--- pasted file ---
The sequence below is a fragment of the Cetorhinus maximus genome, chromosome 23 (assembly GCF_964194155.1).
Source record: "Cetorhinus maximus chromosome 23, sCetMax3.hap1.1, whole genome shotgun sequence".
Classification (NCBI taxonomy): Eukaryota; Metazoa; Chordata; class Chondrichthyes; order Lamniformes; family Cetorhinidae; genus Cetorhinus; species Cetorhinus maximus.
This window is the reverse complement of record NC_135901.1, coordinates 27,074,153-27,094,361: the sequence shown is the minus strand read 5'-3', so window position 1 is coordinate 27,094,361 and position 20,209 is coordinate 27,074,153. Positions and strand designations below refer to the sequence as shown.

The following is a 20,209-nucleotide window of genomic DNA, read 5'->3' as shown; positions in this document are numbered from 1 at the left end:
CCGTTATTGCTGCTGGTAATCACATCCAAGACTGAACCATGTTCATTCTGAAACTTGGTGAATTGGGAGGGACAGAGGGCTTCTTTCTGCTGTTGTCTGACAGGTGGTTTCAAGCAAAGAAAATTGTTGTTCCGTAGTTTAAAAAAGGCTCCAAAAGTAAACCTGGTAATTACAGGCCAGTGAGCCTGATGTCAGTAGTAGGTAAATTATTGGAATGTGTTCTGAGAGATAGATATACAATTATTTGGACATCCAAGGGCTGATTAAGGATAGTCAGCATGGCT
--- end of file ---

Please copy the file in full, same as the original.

The sequence below is a fragment of the Cetorhinus maximus genome, chromosome 23 (assembly GCF_964194155.1).
Source record: "Cetorhinus maximus chromosome 23, sCetMax3.hap1.1, whole genome shotgun sequence".
Classification (NCBI taxonomy): Eukaryota; Metazoa; Chordata; class Chondrichthyes; order Lamniformes; family Cetorhinidae; genus Cetorhinus; species Cetorhinus maximus.
This window is the reverse complement of record NC_135901.1, coordinates 27,074,153-27,094,361: the sequence shown is the minus strand read 5'-3', so window position 1 is coordinate 27,094,361 and position 20,209 is coordinate 27,074,153. Positions and strand designations below refer to the sequence as shown.

The following is a 20,209-nucleotide window of genomic DNA, read 5'->3' as shown; positions in this document are numbered from 1 at the left end:
CCGTTATTGCTGCTGGTAATCACATCCAAGACTGAACCATGTTCATTCTGAAACTTGGTGAATTGGGAGGGACAGAGGGCTTCTTTCTGCTGTTGTCTGACAGGTGGTTTCAAGCAAAGAAAATTGTTGTTCCGTAGTTTAAAAAAGGCTCCAAAAGTAAACCTGGTAATTACAGGCCAGTGAGCCTGATGTCAGTAGTAGGTAAATTATTGGAATGTGTTCTGAGAGATAGATATACAATTATTTGGACATCCAAGGGCTGATTAAGGATAGTCAGCATGGCT